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In 2013 I read lots of books. This was the year when I started my short stint in the world of bookselling. The staff discount and the continual demand for book recommendations led me to pick up many books that were outside my comfort zone.
The Son by Philipp Meyer is one such book. Here are the reasons why I normally would pass it by; it is very long, it is a sequel, it is set in the wild west and it is a family saga, Yawn. However by the end of 2013 I was announcing that The Son was my favourite book of the year. (FYI I have not read the first instalment of Meyers work American Rust but it is on my TBR list).

A house divided

The Son is centred around three characters Eli, Peter and Jeannie McCullough. They are many generations of one family dynasty, all influenced by the life of patriarch Eli for better or for worse. The book sweeps through several big topics – Oil dynasties, Comanches, ruthless battles over land ownership, cattle ranches and power. The book opens with Eli as a boy, in 1849, as his home is raided by brutal comanches. They abuse and slaughter his family and take him and his brother as captives. We read as he integrates into the tribe and how this experience eventually shapes his life. In the second narrative we follow his son Pete as he raises his family on the McCullough ranch – Eli is now famous throughout Texas – a reputable landowner and a ruthless businessman. Unfortunately Pete doesn’t seem to have the same stomach for business as his father. Jeannie is Eli’s great granddaughter and an oil baroness and we meet her as a elderly woman – rich but alone and in peril.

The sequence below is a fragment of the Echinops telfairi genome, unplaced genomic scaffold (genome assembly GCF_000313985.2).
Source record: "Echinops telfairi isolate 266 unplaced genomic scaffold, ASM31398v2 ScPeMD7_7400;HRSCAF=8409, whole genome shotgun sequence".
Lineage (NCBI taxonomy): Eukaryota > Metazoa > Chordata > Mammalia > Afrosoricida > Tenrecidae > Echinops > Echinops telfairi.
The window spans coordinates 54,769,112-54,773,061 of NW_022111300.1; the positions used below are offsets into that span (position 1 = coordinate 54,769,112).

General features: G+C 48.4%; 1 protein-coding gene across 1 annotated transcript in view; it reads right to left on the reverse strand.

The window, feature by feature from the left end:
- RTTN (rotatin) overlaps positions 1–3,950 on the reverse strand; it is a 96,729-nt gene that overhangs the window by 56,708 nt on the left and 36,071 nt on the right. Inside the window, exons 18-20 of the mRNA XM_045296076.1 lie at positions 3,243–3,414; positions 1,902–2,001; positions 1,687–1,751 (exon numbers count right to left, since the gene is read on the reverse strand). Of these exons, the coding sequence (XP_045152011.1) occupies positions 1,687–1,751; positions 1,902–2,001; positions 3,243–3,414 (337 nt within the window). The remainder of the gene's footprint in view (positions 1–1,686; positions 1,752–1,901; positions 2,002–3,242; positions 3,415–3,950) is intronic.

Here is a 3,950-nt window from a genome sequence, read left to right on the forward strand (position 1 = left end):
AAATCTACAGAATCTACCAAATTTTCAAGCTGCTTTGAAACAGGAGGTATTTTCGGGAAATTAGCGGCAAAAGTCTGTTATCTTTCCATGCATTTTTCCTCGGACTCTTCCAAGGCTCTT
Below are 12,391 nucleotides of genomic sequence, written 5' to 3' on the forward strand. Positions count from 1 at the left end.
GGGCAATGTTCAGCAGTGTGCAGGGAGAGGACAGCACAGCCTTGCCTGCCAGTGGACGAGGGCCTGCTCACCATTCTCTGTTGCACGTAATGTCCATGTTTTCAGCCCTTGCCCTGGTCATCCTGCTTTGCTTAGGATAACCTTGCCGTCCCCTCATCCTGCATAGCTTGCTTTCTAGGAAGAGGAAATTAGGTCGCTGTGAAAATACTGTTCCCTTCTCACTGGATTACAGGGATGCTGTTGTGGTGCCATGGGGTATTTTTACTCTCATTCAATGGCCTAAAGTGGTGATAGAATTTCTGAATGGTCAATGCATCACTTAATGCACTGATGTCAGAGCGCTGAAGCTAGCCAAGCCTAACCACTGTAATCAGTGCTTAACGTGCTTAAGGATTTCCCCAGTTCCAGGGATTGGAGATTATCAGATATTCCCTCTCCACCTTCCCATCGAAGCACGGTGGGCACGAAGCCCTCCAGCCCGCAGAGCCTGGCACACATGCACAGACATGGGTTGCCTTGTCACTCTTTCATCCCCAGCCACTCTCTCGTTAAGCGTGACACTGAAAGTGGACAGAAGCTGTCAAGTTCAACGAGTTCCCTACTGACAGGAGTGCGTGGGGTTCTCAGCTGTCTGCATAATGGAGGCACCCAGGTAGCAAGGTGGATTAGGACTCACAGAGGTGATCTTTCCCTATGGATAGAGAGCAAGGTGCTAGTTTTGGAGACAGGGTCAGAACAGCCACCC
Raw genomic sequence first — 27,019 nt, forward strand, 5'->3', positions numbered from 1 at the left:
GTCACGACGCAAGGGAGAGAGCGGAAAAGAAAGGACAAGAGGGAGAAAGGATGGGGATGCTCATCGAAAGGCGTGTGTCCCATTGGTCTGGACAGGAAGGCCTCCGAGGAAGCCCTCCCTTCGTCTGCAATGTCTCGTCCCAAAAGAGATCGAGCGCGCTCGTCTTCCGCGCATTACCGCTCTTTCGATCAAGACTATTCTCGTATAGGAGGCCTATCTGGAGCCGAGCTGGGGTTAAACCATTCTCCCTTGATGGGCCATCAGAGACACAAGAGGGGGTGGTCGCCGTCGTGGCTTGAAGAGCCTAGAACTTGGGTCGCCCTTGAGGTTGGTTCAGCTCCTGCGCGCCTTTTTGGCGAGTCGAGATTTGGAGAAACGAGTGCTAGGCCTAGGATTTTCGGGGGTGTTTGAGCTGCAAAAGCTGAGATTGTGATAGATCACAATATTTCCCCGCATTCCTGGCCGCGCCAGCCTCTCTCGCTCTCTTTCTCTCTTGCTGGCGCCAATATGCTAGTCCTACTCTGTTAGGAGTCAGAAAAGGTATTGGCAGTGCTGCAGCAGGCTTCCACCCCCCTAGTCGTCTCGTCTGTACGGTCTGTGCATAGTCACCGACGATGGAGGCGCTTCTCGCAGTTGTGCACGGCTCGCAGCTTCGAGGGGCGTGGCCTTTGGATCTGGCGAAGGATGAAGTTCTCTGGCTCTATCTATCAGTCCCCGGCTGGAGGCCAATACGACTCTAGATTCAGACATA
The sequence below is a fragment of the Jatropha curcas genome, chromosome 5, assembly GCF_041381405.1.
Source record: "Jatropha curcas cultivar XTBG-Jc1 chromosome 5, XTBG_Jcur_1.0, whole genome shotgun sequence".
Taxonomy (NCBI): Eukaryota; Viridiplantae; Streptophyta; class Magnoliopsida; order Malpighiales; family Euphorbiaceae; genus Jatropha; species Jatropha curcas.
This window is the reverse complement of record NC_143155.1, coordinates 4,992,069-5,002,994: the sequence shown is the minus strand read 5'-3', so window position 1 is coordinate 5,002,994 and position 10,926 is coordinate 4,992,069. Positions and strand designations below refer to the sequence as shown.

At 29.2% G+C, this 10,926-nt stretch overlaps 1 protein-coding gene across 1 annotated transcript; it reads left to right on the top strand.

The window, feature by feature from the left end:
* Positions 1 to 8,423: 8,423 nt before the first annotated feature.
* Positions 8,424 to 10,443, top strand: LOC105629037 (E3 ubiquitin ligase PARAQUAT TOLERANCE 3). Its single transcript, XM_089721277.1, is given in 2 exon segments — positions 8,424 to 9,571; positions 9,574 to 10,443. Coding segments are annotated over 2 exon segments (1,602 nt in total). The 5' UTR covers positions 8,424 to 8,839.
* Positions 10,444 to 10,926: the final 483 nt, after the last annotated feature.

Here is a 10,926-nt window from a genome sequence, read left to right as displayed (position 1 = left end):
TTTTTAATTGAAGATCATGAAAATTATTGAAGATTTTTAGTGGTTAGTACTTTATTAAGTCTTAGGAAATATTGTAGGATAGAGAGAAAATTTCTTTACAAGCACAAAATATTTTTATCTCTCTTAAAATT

Brutal, harsh but a pleasure all the same

Reading Meyer’s work is a pleasure – it is brutal, harsh but a pleasure all the same. Each storyline has been so meticulously planned and researched that you cannot help but be hooked. Eli is the ultimate anti-hero, and I was fascinated by his every move. His impact on the future generations is obvious and devastating. All 600+ pages are addictive reading and it i difficult to sum up the saga in a petty review. Just know that it is book which is worth investing your time in.
BTW: I am currently half way through the television show which has slightly changed the plot in places and seems to have deleted the Jeannie character as we see her in the book. Maybe she is yet to appear but I feel like we are missing her chunk of the story – worth a watch but don’t judge the book by the television adaptation. Disappointing that they dropped the only strong female character from the book.

Keep track of the books I am reading here at my bookish Instagram account – Books Northern Ireland.